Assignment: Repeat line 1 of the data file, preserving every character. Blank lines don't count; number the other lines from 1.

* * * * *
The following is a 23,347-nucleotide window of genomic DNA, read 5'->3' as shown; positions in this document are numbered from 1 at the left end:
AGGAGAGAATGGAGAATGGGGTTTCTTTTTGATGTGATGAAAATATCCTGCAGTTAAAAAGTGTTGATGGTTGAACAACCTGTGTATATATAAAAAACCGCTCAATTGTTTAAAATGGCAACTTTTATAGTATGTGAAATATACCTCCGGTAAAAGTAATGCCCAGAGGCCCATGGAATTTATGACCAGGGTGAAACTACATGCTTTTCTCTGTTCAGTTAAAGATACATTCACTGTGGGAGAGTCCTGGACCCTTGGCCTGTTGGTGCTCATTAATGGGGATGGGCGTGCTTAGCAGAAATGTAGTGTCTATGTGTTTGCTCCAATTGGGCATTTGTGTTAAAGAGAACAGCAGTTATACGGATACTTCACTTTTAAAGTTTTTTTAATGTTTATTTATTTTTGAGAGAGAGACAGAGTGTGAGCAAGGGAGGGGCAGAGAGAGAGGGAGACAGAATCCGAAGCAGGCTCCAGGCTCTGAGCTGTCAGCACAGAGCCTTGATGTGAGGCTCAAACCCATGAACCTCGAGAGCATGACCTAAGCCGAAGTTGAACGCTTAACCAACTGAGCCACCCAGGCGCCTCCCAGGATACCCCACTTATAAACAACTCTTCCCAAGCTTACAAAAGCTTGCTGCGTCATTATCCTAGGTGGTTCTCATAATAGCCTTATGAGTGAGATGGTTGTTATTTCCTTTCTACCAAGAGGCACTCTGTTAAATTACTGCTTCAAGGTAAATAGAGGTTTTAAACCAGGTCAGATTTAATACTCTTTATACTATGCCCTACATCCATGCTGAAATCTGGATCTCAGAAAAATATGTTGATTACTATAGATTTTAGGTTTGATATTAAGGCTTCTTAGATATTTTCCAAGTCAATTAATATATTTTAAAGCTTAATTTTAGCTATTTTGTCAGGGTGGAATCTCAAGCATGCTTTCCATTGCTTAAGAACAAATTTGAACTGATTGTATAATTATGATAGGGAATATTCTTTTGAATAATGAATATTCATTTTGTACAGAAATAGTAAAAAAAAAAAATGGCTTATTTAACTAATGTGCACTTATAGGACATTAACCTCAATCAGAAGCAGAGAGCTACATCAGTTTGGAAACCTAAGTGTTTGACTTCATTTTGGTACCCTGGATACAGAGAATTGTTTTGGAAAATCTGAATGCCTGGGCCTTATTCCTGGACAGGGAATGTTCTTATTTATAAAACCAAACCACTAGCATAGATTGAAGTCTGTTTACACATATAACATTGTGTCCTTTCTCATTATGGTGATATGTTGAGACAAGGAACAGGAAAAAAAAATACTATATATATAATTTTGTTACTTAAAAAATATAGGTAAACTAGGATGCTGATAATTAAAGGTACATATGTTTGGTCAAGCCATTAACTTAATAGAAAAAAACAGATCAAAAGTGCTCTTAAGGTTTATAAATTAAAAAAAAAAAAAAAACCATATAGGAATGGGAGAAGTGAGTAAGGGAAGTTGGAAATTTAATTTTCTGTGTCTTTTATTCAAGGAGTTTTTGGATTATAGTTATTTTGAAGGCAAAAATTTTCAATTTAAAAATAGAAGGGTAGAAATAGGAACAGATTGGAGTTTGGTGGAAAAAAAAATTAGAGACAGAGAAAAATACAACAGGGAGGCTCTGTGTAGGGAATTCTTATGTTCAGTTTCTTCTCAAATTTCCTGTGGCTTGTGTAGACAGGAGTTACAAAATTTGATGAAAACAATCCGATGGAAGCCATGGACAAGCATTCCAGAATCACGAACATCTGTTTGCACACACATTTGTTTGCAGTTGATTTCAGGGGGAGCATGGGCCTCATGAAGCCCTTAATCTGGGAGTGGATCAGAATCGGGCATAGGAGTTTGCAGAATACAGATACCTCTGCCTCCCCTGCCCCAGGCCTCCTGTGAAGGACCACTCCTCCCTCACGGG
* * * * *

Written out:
The following is a 23,347-nucleotide window of genomic DNA, read 5'->3' as shown; positions in this document are numbered from 1 at the left end: